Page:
Donald P. Bunch:
U.S. Navy senior chief, Bunch served from February to August 2009 as yard boss at the Yard, and was responsible for resupplying supplies like rice, beans, and clothing, and overseeing truck loading in support of the Commander’s Emergency Response Program. Federal authorities charged that he took some $25,000 in payments from multiple Afghan vendors in return for moving their firms up in the normal rotation of suppliers, and for giving them larger and more lucrative contracts. Bunch pled guilty to one count of bribery, that is, of accepting something of value by a public official to influence the performance of an official act. In March 2016, he was sentenced to 24 months in federal prison and then 24 months of supervised release, fined $5,000, and agreed to forfeit $25,000.
The presiding judge at Bunch’s trial told him, “This is not only a disgrace to the uniform that you wear and a disgrace to the country . . . , but also [serves] to encourage this type of corruption and allow it to become more widespread. . . . It undermines the authority and the position of those in government, it undermines the government itself, and it certainly, in Afghanistan and the Middle East, it undermines our efforts at trying to help those people and promote the causes that we’re trying to defend.”
Jerry W. Dennis:
Dennis was a resident of Horn Lake, Mississippi, whose son Jimmy was a U.S. Army first sergeant serving as a paying agent at the Yard. The federal criminal information document filed against Jerry Dennis charged that for a period extending up to about January 2010, Dennis conspired with his son and with landscaper friend James C. Pittman to have containers of cash from bribes shipped out of Afghanistan and handled in ways that would disguise their nature, ownership, and location. In July 2014, Jerry Dennis pled guilty to one count of conspiracy to commit money laundering. He was placed on probation for two years, including six months’ home confinement, and forfeited $110,000 per a court-approved agreement.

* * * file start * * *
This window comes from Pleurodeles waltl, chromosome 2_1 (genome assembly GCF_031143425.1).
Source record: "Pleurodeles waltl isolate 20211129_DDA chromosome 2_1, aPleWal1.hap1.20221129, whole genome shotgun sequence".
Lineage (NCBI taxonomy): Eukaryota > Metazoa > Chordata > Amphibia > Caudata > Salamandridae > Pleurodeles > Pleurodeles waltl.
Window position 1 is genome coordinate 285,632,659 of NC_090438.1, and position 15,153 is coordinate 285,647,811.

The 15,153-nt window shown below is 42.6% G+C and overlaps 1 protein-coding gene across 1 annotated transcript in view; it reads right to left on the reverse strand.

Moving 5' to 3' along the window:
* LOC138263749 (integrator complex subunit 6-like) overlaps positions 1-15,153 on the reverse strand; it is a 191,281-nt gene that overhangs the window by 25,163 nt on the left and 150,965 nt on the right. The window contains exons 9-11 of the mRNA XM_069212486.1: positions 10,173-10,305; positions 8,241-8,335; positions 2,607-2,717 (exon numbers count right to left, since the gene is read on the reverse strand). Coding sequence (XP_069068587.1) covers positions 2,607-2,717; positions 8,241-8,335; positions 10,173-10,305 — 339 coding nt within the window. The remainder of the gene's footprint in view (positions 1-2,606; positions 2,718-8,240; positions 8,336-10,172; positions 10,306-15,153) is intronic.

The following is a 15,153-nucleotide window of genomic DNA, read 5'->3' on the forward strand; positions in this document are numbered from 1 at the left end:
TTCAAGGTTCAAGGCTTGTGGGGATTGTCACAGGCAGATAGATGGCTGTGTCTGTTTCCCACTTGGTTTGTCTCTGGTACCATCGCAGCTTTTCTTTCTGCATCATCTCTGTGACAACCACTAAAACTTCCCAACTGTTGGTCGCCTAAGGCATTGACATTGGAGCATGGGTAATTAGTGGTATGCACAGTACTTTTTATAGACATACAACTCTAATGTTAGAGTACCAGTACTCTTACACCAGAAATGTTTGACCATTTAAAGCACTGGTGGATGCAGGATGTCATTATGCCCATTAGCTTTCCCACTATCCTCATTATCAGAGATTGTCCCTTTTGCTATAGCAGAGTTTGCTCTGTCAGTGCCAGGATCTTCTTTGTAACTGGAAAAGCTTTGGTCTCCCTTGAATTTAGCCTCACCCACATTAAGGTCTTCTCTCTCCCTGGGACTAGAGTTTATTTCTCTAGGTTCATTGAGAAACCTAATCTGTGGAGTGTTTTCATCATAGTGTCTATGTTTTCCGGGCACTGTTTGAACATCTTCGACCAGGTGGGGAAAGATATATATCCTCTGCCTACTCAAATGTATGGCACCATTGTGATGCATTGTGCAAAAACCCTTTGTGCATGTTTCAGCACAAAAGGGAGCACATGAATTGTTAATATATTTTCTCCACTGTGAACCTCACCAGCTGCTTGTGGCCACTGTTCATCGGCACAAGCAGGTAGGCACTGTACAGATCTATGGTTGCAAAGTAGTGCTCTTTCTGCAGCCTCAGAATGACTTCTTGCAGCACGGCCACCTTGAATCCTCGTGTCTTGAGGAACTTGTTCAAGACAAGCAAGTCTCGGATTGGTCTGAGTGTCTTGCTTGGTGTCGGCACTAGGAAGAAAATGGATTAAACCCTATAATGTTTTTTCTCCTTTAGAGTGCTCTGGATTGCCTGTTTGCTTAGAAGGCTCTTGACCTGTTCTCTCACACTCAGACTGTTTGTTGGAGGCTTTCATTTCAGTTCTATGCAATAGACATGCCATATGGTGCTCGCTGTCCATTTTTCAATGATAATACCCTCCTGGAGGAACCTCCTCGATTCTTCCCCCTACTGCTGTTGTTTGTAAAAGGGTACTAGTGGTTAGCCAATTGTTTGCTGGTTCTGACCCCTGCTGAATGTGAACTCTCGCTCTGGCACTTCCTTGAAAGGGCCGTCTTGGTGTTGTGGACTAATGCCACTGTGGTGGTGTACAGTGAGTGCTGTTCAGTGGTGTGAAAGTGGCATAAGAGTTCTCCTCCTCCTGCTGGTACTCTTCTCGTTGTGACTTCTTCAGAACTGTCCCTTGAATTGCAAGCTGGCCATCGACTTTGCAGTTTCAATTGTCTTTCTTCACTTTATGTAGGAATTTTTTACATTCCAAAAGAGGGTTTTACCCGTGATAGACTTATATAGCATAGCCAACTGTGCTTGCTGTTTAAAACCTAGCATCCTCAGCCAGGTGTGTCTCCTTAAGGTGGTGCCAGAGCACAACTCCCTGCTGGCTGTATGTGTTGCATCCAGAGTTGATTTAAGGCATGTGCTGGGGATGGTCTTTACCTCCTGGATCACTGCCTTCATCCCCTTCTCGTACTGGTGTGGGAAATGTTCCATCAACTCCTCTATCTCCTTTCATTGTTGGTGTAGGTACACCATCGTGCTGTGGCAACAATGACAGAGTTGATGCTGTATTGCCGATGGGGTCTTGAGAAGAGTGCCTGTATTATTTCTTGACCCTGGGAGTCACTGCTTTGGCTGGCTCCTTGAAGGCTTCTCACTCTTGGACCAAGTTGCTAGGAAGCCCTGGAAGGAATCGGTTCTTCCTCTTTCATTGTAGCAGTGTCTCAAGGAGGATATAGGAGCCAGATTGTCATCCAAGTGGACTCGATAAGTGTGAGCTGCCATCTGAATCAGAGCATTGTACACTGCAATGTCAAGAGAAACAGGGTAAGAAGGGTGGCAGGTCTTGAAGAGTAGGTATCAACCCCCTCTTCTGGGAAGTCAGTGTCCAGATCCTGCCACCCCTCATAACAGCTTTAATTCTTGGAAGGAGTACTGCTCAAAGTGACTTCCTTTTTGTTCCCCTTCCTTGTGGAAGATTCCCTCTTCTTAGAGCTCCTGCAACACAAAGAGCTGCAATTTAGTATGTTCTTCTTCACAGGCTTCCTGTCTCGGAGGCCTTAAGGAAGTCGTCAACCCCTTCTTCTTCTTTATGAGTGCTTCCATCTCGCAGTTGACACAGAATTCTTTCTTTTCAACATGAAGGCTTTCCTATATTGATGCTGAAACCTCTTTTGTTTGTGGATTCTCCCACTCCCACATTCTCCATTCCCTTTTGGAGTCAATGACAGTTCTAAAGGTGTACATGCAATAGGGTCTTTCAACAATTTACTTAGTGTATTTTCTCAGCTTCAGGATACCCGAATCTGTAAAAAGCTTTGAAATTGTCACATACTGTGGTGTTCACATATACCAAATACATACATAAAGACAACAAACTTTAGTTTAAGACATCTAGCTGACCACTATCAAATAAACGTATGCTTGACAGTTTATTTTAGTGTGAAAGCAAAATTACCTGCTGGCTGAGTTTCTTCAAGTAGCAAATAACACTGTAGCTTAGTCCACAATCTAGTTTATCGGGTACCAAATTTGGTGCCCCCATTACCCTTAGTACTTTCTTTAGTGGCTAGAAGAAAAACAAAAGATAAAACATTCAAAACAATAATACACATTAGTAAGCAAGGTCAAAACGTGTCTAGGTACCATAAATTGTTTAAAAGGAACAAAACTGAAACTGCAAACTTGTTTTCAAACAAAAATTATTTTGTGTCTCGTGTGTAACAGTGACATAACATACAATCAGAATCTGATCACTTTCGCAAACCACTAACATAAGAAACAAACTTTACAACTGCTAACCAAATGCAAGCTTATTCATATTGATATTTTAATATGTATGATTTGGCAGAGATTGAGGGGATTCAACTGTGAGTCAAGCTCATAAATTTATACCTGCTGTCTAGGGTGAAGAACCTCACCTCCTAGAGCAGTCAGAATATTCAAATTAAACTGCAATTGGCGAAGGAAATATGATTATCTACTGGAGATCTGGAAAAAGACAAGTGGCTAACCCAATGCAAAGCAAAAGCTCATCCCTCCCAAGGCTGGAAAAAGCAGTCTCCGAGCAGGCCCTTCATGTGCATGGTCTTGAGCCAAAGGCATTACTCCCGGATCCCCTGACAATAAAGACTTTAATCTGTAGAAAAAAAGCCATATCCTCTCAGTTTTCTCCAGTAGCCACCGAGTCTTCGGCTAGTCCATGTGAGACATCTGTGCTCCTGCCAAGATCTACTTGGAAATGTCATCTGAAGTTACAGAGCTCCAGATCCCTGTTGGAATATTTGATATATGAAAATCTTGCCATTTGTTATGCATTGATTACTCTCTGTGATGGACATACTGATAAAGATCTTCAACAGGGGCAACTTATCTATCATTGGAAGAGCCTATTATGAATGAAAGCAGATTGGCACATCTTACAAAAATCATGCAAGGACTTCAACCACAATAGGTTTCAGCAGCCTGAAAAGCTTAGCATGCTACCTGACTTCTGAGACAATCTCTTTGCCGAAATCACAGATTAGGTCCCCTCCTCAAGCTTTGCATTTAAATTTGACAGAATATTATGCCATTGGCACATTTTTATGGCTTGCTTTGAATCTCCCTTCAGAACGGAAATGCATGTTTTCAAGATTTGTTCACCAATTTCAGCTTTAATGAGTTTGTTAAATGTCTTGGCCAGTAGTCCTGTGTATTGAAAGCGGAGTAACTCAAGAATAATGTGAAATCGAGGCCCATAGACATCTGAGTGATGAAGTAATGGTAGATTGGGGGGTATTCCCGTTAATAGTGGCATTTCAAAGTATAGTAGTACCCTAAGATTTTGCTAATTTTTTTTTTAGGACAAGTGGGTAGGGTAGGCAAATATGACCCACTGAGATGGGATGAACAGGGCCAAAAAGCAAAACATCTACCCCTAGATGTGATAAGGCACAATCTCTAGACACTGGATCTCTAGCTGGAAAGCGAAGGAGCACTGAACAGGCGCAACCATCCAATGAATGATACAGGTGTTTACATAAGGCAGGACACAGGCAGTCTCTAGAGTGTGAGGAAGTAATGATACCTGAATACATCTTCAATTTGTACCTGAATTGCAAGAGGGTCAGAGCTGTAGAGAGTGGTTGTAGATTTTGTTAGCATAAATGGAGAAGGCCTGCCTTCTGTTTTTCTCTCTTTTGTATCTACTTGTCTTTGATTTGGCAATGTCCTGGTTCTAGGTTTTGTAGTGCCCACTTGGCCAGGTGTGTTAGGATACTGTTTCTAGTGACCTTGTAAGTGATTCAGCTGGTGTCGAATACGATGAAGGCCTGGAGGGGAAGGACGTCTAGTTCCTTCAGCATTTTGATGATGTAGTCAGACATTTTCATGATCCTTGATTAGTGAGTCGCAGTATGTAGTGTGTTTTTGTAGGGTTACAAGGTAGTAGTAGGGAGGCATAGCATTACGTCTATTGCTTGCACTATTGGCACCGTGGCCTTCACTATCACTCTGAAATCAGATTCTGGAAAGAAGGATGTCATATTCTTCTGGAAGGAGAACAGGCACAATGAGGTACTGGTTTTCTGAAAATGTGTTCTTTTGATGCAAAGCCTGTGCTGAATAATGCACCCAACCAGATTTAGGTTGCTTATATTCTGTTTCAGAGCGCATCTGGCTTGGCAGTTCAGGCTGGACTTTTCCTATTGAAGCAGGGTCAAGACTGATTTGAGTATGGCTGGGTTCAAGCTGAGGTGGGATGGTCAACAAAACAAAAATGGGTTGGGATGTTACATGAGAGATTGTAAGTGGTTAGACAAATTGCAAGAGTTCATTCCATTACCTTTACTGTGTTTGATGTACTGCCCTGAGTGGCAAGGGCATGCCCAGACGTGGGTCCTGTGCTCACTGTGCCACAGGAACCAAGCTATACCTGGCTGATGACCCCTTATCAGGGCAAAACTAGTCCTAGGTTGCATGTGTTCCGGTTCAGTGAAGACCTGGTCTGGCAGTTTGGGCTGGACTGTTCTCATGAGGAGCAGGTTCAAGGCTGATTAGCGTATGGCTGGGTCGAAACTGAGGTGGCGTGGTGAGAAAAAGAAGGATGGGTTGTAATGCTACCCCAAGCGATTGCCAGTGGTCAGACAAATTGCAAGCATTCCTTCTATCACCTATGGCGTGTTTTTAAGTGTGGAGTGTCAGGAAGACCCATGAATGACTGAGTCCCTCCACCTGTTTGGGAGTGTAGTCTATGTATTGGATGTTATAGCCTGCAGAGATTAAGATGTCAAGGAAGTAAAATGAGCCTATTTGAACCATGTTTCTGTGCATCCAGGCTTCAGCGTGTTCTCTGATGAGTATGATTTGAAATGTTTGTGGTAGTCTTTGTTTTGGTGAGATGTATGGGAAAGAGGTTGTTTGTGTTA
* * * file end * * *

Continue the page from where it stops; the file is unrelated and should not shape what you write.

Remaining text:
Jimmy W. Dennis:
The son of Jerry Dennis (above), Jimmy W. Dennis was a U.S. Army first sergeant serving as a paying agent at the Yard from March 2008 to March 2009. Federal authorities charged him with conspiring with his father and a Chattanooga, Tennessee, landscaping-company owner, James C. Pittman, to move about $250,000 in bribes from Afghanistan to the United States. Dennis and Pittman knew each other from serving together at Fort Campbell, Kentucky, previous to Dennis’s deployment to Afghanistan. Jimmy Dennis pled guilty to one count of conspiracy to commit money laundering. In January 2015, he was sentenced to 41 months’ imprisonment, followed by two years’ supervised release. He also agreed to and has forfeited $115,000 and a Rolex watch.
Ramiro Pena Jr.:
Between January 2008 and September 2009, Army Sergeant First Class Pena served as a project purchasing officer at the Yard, maintaining supply orders and inventory levels. His supervisor was First Sergeant Jimmy Dennis (see above). The men processed more than 200 contracts with Afghan vendors worth about $30.7 million total. The federal charge against Pena said Dennis gave him about $100,000 and a Rolex watch from vendor bribes received, and that Pena had shipped money home to his wife. Pena pled guilty to one count of conspiracy to defraud the United States, and in December 2015 was sentenced to 24 months in prison, followed by a year’s supervised release. He agreed to forfeit $100,000 and has forfeited a Harley-Davidson motorcycle and Rolex watch.
James C. Pittman:
Proprietor of a Chattanooga, Tennessee, landscaping company, Pittman was charged with conspiring with Jerry and Jimmy Dennis (see above) to transfer and launder funds received as bribes in Afghanistan. Pittman had left the military before Jimmy Dennis worked at the Yard, but was still in contact. The charge was that “on numerous occasions,” Pittman received containers of cash from Afghanistan via the Dennises, passed it through his business, and returned most of it to Jerry and Jimmy Dennis as checks for “salary.” Having pled guilty to conspiring to commit money laundering, Pittman was sentenced to a year and a day in prison, followed by a year’s supervised release. He also consented to and has forfeited $25,000.